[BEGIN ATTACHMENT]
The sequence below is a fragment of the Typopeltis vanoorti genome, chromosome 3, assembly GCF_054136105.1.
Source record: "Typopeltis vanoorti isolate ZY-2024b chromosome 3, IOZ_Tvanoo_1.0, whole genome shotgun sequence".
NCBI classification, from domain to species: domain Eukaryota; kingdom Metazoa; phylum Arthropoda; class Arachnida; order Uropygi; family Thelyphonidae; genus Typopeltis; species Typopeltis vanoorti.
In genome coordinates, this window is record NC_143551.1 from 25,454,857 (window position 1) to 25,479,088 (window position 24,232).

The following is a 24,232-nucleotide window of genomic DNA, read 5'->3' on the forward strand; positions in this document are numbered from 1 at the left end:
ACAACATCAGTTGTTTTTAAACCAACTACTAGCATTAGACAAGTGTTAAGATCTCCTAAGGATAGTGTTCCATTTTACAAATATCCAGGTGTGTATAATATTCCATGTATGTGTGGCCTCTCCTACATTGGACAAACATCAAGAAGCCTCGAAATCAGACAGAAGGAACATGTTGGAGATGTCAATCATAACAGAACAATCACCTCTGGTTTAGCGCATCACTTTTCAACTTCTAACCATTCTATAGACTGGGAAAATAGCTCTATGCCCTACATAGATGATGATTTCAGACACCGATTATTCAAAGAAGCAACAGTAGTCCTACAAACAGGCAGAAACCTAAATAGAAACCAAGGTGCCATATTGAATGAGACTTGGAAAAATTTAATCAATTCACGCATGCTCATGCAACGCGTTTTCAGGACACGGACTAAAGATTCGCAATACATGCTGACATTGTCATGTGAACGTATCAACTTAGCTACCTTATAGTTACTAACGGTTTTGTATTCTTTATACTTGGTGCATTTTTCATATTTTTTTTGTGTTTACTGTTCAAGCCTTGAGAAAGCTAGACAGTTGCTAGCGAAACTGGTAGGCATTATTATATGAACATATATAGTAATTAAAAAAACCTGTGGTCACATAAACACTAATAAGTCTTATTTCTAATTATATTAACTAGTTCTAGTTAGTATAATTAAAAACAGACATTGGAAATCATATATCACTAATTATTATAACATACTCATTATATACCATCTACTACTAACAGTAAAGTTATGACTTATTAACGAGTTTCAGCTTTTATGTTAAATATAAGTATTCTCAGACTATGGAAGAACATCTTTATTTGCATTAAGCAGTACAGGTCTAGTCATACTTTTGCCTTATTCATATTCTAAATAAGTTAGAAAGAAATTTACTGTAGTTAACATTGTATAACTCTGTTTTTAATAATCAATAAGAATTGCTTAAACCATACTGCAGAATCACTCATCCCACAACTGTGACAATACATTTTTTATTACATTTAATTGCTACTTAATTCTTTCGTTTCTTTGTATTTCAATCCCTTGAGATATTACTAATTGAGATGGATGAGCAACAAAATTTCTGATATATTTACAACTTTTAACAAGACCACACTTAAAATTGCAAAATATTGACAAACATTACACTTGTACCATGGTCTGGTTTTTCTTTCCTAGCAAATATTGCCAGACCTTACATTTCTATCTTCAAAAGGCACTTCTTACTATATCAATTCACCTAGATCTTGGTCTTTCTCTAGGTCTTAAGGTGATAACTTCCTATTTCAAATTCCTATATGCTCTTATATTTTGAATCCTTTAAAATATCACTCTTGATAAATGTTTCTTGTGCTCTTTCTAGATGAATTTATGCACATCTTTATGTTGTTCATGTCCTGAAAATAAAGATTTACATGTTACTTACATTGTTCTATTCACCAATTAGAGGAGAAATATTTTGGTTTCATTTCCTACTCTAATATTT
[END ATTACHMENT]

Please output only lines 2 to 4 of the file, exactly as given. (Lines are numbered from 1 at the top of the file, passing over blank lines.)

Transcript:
Source record: "Typopeltis vanoorti isolate ZY-2024b chromosome 3, IOZ_Tvanoo_1.0, whole genome shotgun sequence".
NCBI classification, from domain to species: domain Eukaryota; kingdom Metazoa; phylum Arthropoda; class Arachnida; order Uropygi; family Thelyphonidae; genus Typopeltis; species Typopeltis vanoorti.
In genome coordinates, this window is record NC_143551.1 from 25,454,857 (window position 1) to 25,479,088 (window position 24,232).